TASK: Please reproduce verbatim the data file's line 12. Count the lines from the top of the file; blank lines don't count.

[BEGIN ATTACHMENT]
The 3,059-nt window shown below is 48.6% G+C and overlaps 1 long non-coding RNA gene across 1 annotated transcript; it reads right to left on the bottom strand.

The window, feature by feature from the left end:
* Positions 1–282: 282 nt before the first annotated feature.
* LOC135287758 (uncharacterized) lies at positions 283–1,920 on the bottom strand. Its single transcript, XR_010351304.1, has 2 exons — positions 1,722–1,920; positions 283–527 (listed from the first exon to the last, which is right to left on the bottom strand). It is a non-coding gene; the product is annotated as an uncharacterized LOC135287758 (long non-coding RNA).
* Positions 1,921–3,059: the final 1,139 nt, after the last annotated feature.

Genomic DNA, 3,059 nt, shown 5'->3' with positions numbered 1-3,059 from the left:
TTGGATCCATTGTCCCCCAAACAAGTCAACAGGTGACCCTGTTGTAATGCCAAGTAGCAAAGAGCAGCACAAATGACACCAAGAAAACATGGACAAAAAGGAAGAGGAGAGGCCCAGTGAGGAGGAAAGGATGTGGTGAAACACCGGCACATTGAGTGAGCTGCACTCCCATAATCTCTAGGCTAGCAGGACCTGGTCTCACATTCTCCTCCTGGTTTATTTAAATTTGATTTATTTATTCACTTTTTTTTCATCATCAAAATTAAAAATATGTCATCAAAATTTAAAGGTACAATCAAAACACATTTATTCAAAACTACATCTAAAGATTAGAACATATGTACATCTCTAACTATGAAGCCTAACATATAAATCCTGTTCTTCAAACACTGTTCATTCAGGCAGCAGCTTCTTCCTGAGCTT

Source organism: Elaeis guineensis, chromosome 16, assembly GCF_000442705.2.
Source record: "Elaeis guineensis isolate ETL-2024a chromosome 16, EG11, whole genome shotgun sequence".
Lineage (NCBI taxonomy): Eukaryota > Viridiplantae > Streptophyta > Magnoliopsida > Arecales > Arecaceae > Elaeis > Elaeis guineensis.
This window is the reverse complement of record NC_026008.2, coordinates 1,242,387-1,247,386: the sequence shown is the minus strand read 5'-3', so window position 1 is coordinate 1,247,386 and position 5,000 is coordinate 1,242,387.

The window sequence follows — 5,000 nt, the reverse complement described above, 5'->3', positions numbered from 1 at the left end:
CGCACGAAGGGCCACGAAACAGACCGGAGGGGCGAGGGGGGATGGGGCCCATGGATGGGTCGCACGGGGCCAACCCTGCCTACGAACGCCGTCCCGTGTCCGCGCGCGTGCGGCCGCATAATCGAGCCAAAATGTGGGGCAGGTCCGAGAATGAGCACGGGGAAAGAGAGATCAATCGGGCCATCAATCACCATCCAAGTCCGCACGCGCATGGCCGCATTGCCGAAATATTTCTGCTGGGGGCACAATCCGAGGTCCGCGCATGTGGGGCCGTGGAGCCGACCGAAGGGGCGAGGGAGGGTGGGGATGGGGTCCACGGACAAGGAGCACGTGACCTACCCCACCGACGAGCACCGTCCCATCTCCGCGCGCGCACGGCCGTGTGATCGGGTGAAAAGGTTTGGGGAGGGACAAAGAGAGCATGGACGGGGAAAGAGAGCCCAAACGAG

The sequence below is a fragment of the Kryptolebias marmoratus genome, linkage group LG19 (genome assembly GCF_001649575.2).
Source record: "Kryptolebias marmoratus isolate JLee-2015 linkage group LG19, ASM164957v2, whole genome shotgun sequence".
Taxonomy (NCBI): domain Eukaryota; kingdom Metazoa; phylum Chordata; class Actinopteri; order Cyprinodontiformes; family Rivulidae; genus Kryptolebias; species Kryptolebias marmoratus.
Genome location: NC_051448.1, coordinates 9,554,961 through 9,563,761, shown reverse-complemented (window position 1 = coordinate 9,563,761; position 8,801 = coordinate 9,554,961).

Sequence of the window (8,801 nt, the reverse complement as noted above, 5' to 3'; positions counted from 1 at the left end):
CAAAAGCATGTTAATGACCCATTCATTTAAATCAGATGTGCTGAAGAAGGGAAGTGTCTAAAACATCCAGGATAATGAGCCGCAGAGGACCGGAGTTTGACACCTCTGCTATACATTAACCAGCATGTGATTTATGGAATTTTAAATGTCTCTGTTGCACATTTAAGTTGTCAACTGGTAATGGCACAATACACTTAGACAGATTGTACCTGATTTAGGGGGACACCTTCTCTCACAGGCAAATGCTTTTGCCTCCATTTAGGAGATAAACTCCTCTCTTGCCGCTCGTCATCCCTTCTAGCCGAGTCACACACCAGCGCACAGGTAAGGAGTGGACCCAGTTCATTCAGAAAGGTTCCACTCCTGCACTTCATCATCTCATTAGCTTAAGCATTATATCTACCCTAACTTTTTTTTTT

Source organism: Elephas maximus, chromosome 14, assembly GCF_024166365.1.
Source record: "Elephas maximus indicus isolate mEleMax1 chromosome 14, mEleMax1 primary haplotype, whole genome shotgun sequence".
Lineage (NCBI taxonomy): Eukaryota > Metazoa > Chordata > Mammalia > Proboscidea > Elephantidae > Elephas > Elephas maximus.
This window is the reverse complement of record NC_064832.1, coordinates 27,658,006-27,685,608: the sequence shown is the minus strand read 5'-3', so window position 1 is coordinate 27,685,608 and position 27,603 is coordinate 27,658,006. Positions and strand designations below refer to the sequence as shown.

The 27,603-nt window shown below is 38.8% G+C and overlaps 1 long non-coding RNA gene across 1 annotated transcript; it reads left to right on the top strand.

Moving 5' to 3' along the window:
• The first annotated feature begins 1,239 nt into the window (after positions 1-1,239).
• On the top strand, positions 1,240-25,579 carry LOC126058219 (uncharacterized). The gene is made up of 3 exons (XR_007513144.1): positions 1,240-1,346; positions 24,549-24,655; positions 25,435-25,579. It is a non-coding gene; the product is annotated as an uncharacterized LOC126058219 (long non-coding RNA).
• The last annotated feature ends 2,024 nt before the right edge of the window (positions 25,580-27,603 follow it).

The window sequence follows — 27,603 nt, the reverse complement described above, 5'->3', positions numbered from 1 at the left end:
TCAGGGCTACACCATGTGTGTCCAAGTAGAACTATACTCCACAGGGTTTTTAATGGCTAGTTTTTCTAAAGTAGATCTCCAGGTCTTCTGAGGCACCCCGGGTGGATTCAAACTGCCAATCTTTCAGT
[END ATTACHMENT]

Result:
The window sequence follows — 5,000 nt, the reverse complement described above, 5'->3', positions numbered from 1 at the left end: